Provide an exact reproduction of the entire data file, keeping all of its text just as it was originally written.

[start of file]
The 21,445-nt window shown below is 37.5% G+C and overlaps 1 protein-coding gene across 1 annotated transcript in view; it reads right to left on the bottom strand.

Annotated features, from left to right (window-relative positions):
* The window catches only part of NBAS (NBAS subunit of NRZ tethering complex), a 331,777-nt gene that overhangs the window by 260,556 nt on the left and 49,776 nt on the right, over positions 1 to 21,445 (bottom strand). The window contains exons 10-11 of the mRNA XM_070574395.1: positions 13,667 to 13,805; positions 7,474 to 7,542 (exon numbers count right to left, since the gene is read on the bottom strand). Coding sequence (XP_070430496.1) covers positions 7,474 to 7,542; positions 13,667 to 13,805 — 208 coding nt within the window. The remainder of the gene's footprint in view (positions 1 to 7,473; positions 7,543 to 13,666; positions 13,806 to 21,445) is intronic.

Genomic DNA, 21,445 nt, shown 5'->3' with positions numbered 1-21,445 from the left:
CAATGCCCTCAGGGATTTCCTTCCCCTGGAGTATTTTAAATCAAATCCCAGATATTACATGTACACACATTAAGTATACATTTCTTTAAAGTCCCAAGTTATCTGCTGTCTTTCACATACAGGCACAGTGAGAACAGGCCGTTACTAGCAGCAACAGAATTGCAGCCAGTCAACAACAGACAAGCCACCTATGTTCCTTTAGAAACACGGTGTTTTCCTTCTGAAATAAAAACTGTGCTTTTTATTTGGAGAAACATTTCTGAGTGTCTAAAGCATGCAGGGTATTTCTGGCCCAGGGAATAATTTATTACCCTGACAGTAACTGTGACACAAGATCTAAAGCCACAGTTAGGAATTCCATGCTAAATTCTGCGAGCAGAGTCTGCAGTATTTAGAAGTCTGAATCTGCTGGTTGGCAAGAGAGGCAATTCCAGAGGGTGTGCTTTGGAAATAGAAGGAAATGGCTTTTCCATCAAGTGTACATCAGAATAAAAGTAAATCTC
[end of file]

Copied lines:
The 21,445-nt window shown below is 37.5% G+C and overlaps 1 protein-coding gene across 1 annotated transcript in view; it reads right to left on the bottom strand.

Annotated features, from left to right (window-relative positions):
* The window catches only part of NBAS (NBAS subunit of NRZ tethering complex), a 331,777-nt gene that overhangs the window by 260,556 nt on the left and 49,776 nt on the right, over positions 1 to 21,445 (bottom strand). The window contains exons 10-11 of the mRNA XM_070574395.1: positions 13,667 to 13,805; positions 7,474 to 7,542 (exon numbers count right to left, since the gene is read on the bottom strand). Coding sequence (XP_070430496.1) covers positions 7,474 to 7,542; positions 13,667 to 13,805 — 208 coding nt within the window. The remainder of the gene's footprint in view (positions 1 to 7,473; positions 7,543 to 13,666; positions 13,806 to 21,445) is intronic.

Genomic DNA, 21,445 nt, shown 5'->3' with positions numbered 1-21,445 from the left:
CAATGCCCTCAGGGATTTCCTTCCCCTGGAGTATTTTAAATCAAATCCCAGATATTACATGTACACACATTAAGTATACATTTCTTTAAAGTCCCAAGTTATCTGCTGTCTTTCACATACAGGCACAGTGAGAACAGGCCGTTACTAGCAGCAACAGAATTGCAGCCAGTCAACAACAGACAAGCCACCTATGTTCCTTTAGAAACACGGTGTTTTCCTTCTGAAATAAAAACTGTGCTTTTTATTTGGAGAAACATTTCTGAGTGTCTAAAGCATGCAGGGTATTTCTGGCCCAGGGAATAATTTATTACCCTGACAGTAACTGTGACACAAGATCTAAAGCCACAGTTAGGAATTCCATGCTAAATTCTGCGAGCAGAGTCTGCAGTATTTAGAAGTCTGAATCTGCTGGTTGGCAAGAGAGGCAATTCCAGAGGGTGTGCTTTGGAAATAGAAGGAAATGGCTTTTCCATCAAGTGTACATCAGAATAAAAGTAAATCTC